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Developer(s) U.S. Food and Drug Administration
Stable release
3.5.0 / March 3, 2010; 7 years ago (2010-03-03)
Operating system Linux, Mac OS X, Windows
Platform Java
Type Bioinformatics data management, analysis, and interpretation
Website [1]

ArrayTrack is a multi-purpose bioinformatics tool primarily used for microarray data management, analysis, and interpretation. ArrayTrack was developed to support in-house filter array research for the U.S. Food and Drug Administration in 2001 and was made freely available to the public as an integrated research tool for microarrays in 2003.[1] Since then, ArrayTrack has averaged about 5,000 users per year. It is regularly updated by the National Center for Toxicological Research.


ArrayTrack is composed of three major components: Study Database, Tools, and Libraries, which primarily handle data management, analysis, and interpretation, respectively. Each of these components can be directly accessed from the other two, e.g., analysis Tools can be used directly on experimental data stored in the Study Database, and significant genes discovered from the results can be queried in the Libraries to view additional annotations and associated proteins, pathways, Gene Ontology terms, etc.[2]

  • Study Database: The Study Database contains user-imported experiment data, including both raw data and annotation data. It is mainly used to manage microarray data, but also supports proteomics and metabolomics data. Imported data are initially private to the owner but can be made available to other users. The Study Database also stores significant gene lists, which can be created directly from data analysis results in ArrayTrack.
  • Tools: A wide variety of analysis and visualization Tools are available in ArrayTrack, including but are not limited to: statistical analysis Tools including T-Test, ANOVA, and SAM-Test; unsupervised pattern discovery Tools including Hierarchical Clustering Analysis and Principal Component Analysis; and model prediction Tools including K-Nearest Neighbors and Linear Discriminant Analysis. Although ArrayTrack's Tools are designed to accommodate imported data, they are also compatible with external data.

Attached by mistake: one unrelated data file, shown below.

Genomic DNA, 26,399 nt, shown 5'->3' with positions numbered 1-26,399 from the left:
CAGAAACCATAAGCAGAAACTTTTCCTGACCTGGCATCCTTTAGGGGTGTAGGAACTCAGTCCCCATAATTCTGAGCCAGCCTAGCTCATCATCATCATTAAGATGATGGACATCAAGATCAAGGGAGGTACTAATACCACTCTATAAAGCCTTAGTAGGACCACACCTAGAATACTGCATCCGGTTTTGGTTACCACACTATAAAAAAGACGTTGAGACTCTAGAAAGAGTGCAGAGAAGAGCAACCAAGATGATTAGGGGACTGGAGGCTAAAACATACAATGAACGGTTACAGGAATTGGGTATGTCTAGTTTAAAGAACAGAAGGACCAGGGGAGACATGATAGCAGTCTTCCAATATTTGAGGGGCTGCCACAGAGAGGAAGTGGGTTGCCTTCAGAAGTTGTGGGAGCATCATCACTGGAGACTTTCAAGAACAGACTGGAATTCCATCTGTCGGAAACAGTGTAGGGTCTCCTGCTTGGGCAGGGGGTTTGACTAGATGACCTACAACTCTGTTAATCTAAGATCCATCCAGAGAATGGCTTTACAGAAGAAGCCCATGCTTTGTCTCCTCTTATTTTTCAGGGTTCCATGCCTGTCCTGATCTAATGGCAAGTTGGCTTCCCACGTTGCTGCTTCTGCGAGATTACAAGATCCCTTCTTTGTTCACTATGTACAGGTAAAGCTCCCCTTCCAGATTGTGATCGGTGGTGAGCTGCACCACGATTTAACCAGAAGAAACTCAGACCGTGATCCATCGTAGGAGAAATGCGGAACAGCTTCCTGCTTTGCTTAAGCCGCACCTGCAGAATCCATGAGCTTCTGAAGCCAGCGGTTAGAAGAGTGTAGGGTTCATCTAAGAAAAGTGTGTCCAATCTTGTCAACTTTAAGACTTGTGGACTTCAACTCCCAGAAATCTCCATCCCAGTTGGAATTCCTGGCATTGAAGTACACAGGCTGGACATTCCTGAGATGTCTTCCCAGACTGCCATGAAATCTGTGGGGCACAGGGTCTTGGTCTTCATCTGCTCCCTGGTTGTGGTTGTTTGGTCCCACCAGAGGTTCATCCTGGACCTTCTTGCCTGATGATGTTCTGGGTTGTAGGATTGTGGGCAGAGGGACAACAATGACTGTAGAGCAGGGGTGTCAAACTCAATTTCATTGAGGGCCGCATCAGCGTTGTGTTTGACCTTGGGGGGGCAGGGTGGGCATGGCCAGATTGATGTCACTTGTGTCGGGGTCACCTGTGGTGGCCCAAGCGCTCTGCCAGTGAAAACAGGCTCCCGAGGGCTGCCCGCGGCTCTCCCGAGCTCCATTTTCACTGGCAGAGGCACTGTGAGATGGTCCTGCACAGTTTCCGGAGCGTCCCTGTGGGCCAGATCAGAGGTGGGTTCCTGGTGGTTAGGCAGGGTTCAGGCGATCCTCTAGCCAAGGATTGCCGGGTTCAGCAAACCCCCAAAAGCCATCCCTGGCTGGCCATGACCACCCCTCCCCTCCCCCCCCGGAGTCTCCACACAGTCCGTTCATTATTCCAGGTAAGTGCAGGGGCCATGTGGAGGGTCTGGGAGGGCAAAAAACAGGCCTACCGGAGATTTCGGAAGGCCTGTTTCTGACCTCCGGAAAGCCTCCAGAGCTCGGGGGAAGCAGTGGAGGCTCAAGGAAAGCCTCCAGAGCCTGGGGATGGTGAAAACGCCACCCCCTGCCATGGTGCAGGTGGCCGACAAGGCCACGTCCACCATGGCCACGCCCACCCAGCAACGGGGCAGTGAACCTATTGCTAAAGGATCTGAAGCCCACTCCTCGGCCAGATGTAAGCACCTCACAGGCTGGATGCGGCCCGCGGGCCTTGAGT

• Libraries: ArrayTrack hosts a collection of Libraries which store specific annotation data, viewable in a dynamic spreadsheet format. There is a Library specific for genes, proteins, pathways, Gene Ontology terms, chemical compounds, SNPs, QTL, chip types, and more. Each Library supports multi-input searching, sorting, filtering, copy-pasting, and exporting. Libraries can be directly queried for the desired contents of stored gene lists, analysis results, and other Libraries. A specific entry in any Library can be linked to the equivalent entry in many popular public knowledge bases, including the original sources of data.

ArrayTrack is directly integrated with a variety of other bioinformatics software, such as pathway analysis tools GeneGo MetaCore and Ingenuity Pathway Analysis.[3][4]


ArrayTrack is freely available to the public and can be accessed online. It is run on the client's computer using a Java-based interface that connects to an Oracle database hosted by the FDA. As a Java-based application, ArrayTrack is compatible with Windows, Mac, and Linux machines.


  1. ^ Tong, Weida; Cao, Xiaoxi; Harris, Stephen; Sun, Hongmei; Fang, Hong; Fuscoe, James; Harris, Angela; Hong, Huixiao; et al. (2003). "ArrayTrack—supporting toxicogenomic research at the U.S. Food and Drug Administration National Center for Toxicological Research". Environmental Health Perspectives. 111 (15): 1819–26. doi:10.1289/ehp.6497. PMC 1241745Freely accessible. PMID 14630514. 
  2. ^ Fang, Hong; Harris, Stephen C.; Su, Zhenjiang; Chen, Minjun; Qian, Feng; Shi, Leming; Perkins, Roger; Tong, Weida (2009). "ArrayTrack: An FDA and Public Genomic Tool". Protein Networks and Pathway Analysis. Methods in Molecular Biology. 563. p. 379. doi:10.1007/978-1-60761-175-2_20. ISBN 978-1-60761-174-5. 
  3. ^ "The U.S. Food and Drug Administration will use GeneGo's Metacore for "omics" research and reviewing of genomics data." (PDF). Retrieved 2011-04-13. 
  4. ^ "The U.S. Food and Drug Administration to use Ingenuity Pathway Analysis in review of Pharmacogenomics Submissions." (PDF). Retrieved 2011-04-13. 

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